Langara students need not fret over grade scaling

The controversial method of averaging students' grades is still in use and widely disputed


By Hollie McGowan

This story has been updated to include quotes from Bryan Breguet and Kevin Koonar.

Langara College students have been voicing concerns in online chat rooms regarding a marking strategy used by some instructors known as “grade scaling.” Langara teachers say that it is not often used.

Concerns expressed online

Taking to the online chat platform Discord, several students over the past month have been expressing fear that their chances of getting into other post-secondary programs might be damaged if their grades are changed because the class average is too high.

“Mannn I’ll be so mad if I get this and can’t get into UBC [because] of the scaling,” said one Langara student in the Langara student Discord channel.

Grade scaling, also known as “grading on a curve,” is sometimes used by instructors when the overall average grade belonging to a class is extremely high or extremely low. For example, if the class average is 90 per cent, an instructor might lower the average to be equivalent to 70 per cent instead.

“I disagree with it,” said Brian Lesmana, a business administration student at Langara. “The main reason there’s curve grading is for teachers to know if the exam was too easy or not. I think the teacher should know their exams quite well and how difficult it is for the students.”

Some Langara instructors state it is not a widely practiced system at the college.

Bryan Breguet, chair of the economics department at Langara, said the grading system tends to be used in academic institutions where class sizes are larger. At Langara, where class sizes are much smaller, he is only getting a few students every semester who perform poorly and a few who perform exceptionally well.

“I haven’t seen the rationale to standardize my averages and distribution,” Breguet said.

Facilitate students passing

According to instructors, pressure at larger academic institutions to produce successful students and fill classes has pushed some to curve grading. At Langara, teachers claim to not be pressured to boost their students’ marks.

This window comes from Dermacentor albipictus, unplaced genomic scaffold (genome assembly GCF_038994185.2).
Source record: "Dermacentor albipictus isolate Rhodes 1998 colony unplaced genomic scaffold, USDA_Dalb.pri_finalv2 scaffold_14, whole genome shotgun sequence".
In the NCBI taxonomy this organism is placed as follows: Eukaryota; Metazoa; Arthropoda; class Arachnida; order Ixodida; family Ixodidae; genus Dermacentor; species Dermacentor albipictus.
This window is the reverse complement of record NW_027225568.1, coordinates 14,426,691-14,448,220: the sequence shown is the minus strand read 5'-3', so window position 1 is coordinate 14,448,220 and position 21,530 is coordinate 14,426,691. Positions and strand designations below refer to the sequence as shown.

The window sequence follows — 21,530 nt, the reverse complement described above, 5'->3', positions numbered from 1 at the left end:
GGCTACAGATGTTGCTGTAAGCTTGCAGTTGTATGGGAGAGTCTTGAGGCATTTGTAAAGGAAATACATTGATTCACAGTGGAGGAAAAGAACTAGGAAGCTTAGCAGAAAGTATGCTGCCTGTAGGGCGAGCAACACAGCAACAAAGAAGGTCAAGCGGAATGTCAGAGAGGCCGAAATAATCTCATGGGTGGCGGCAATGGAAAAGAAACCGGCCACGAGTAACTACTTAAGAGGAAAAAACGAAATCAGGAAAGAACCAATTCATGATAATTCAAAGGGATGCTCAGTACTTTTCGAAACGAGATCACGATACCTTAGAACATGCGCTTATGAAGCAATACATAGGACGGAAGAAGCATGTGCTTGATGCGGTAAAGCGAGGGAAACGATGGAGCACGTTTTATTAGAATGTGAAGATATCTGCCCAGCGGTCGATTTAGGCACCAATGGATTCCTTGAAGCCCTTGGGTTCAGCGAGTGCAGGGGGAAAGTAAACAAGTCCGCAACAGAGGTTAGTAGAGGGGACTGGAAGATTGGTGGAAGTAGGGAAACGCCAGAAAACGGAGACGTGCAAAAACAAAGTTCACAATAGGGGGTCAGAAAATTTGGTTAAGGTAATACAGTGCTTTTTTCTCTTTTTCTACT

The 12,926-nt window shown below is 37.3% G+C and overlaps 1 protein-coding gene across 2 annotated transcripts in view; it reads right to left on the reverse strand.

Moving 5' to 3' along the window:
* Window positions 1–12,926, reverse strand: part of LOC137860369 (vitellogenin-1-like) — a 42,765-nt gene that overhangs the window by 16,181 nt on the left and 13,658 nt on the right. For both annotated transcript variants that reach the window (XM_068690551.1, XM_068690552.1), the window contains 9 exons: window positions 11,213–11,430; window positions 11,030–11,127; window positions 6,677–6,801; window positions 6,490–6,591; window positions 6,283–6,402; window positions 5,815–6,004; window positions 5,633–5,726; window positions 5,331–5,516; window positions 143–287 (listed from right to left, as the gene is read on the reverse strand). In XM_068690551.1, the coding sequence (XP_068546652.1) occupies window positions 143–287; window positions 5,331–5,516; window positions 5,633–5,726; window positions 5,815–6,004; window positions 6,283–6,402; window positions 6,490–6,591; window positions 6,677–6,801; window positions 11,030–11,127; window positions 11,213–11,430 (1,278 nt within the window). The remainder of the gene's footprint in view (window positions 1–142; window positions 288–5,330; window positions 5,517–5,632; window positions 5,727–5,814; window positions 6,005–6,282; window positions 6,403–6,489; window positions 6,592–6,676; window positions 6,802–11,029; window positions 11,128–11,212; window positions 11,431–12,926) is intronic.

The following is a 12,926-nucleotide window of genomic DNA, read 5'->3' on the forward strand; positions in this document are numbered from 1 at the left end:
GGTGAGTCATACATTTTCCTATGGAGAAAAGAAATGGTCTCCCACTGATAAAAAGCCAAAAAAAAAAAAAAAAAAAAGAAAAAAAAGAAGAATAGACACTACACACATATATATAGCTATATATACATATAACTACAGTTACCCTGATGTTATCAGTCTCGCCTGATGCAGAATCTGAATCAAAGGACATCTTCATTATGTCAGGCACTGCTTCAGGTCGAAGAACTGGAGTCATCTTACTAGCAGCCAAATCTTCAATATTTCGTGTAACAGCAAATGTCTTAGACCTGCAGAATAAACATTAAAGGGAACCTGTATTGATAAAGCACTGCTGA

“I’ve never been pressured into any passing rate or anything,” Breguet said. “But I had a colleague who was teaching at SFU [and] they were literally given a spreadsheet with their scaling. So, you enter the actual grade and the spreadsheet does all the calculations for you to get the perfect normal distribution, no matter what your original distribution is.”

Kevin Koonar, a Langara school of management instructor, said he used grade curving during his early days as an instructor. After gaining more experience, Koonar stopped using curve grading as his teaching style became more refined.

“As you get more experienced, you get a better feel for what the students are unable to do,” he said. “And also [if] you’ve done a good job at preparing them to answer those questions for the exams.”

Although many instructors use it to the benefit of students, it is still widely disputed in the academic world.

According to Through Education, an online resource for educators, “Used correctly, curving can benefit students and ensure that all students receive the same standardized scores. Incorrectly, [used] however, and there will be a sense of increased competitiveness among students (even to the point of some students sabotaging other students just to get ahead) and unfairness.”

Watch the video below for more information on grade scaling:

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